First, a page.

(c) Copyright Library Journals LLC, a wholly owned subsidiary of Media Source, Inc. No redistribution permitted.
Review by Horn Book Review

Seventeen-year-old Carson Mastick has lived his whole life on the reservation, while fifteen-year-old Maggi (short for Magpie) Bokoni had been living in the city since she was eight and has only recently moved back. Their alternating first-person narratives, set in 1980 on the Tuscarora Indian Nation (the Rez), near Niagara Falls, reveal an Indigenous culture rooted in tradition but embracing modern popular culture as well. Carson dreams of being a rock star; an upcoming Battle of the Bands, with its grand prize of a thousand dollars and a trip to New York City, would send him on his way. His best friend Lewis (protagonist of If I Ever Get Out of Here, rev. 9/13) will be the bands rhythm guitarist, with Maggi playing her water drum. The music of the Beatles, John Lennon, and Yoko Ono frames the novel, from the title (Lennons 1971 protest song) to the names of the novels five parts, and provides the bands intended setlist. Gansworths book delineates abuses faced by Native Americans, including No Indian signs in restaurants, close surveillance at the mall, fights, prejudice at school, and, ultimately, sabotage of the groups chance to play in the Battle of the Bands. Its also an intimate look at the teens lives, including Maggis relationship with an older man. A rich, honest story of family and friends, of a Nation within a nation. Back matter includes a playlist and discography. dean Schneider (c) Copyright 2018. The Horn Book, Inc., a wholly owned subsidiary of Media Source, Inc. No redistribution permitted.

(c) Copyright The Horn Book, Inc., a wholly owned subsidiary of Media Source, Inc. No redistribution permitted.
Review by Kirkus Book Review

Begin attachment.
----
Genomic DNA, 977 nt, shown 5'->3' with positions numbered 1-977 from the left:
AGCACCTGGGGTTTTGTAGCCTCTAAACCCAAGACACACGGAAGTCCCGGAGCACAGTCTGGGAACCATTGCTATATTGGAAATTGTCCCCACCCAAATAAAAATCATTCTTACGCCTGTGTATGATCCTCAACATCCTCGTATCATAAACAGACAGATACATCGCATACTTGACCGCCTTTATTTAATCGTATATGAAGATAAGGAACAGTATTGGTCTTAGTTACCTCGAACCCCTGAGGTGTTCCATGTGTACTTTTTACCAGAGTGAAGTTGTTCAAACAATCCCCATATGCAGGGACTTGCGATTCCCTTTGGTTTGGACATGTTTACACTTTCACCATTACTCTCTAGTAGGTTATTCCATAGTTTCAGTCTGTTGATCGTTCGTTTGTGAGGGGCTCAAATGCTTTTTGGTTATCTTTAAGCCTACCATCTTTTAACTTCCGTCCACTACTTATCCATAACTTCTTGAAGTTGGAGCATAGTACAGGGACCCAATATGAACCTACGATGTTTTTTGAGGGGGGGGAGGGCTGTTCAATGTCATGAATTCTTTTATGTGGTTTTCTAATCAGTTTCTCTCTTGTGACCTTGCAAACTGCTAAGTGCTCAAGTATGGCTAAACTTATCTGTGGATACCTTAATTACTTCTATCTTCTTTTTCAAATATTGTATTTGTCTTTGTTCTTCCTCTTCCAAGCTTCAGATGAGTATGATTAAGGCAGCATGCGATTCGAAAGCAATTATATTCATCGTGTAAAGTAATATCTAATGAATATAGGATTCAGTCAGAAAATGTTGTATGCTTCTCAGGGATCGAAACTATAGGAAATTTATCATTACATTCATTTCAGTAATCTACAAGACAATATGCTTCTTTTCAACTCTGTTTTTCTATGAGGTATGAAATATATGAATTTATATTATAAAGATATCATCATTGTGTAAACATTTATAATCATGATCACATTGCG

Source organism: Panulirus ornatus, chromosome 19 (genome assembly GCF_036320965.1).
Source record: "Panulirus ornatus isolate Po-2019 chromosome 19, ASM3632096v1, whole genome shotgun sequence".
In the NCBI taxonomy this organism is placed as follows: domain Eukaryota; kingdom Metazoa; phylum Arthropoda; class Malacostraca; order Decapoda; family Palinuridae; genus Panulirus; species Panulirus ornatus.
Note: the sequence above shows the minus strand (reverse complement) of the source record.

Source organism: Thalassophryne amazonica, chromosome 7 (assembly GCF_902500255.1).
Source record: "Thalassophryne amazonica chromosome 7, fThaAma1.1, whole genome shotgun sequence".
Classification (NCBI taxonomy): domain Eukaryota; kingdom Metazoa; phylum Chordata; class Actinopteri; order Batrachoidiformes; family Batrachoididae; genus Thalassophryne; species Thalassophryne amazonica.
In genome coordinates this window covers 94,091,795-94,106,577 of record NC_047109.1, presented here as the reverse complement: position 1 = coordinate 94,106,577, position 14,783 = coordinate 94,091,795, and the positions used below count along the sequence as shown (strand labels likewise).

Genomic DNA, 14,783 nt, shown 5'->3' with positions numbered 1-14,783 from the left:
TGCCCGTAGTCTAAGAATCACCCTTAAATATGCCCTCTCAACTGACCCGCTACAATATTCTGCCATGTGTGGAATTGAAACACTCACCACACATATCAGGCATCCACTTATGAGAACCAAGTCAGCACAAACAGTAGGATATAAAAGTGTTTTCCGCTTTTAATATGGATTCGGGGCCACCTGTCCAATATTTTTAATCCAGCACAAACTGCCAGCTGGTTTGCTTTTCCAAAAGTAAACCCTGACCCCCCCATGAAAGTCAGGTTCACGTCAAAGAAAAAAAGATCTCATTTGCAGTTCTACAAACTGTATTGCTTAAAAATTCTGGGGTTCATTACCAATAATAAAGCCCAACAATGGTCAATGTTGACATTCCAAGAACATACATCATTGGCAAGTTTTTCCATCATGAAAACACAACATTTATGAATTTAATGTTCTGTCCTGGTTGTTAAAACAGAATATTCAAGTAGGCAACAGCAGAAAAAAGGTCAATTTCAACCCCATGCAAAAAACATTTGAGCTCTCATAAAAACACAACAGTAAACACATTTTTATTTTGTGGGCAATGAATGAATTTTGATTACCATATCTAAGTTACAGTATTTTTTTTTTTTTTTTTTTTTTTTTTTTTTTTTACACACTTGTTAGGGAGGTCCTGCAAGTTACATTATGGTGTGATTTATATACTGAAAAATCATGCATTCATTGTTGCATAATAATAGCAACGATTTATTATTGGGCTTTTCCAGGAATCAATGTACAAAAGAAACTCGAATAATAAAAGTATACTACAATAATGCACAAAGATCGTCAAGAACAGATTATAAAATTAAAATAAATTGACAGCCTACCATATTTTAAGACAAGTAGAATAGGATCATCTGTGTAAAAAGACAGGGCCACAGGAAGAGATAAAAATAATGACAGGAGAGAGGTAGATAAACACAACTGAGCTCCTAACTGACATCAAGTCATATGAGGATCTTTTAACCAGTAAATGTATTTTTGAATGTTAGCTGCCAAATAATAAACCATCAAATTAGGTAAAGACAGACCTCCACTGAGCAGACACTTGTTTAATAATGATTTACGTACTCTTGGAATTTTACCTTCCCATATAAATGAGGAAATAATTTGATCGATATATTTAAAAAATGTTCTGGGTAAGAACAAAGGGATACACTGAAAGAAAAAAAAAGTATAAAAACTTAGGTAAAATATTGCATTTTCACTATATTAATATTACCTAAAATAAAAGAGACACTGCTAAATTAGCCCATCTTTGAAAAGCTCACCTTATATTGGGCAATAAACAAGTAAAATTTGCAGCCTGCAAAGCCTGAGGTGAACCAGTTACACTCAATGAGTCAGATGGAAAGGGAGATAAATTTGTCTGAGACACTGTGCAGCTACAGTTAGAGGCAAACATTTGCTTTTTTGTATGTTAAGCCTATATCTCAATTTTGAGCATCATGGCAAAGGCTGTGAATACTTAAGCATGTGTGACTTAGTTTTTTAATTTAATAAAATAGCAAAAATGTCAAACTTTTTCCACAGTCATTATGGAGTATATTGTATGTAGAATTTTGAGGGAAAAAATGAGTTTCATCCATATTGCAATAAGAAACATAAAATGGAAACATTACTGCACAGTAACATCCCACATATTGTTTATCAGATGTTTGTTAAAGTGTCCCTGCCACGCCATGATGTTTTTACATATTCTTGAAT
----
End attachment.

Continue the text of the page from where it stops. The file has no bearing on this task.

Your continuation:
A 1980s Native American coming-of-age story grapples with the day-to-day details of teenagers' lives on and off the reservation.Wannabe musician Carson Mastick is approaching his senior year of high school, vacillating about whether to stay at home on the Tuscarora Reservation in upstate New York or pursue his dream of using his band as a way to get out. Fifteen-year-old Magpie Bokoni is dealing with the opposite situation: Her mother, who sells traditional souvenirs to tourists, decides to uproot the family from the city and move them back to the reservation. Magpie joins Carson's band as a way of settling back into rez life, and her love for the Beatles, John Lennon, and Yoko Ono is infused throughout the story. While Magpie's sister, Marie, is secretly dating an older guy she calls "Mystery Man," Magpie is dating her co-worker at the garage, a 30-year-old white man (although her conscience wrestles with the illegal relationship). As they gear up for the Battle of the Bands competition, Carson leads the group in an impromptu protest of a Gen. Custer-themed restaurant located just off the reservation, run by a racist man who shot and injured Carson's brother. As Carson's and Magpie's lives--narrated in alternating chapters--intersect, their stories will capture a wide audience.A classic teen novel, especially for Native youth and Beatles fans. (Fiction. 14-adult)

Copyright (c) Kirkus Reviews, used with permission.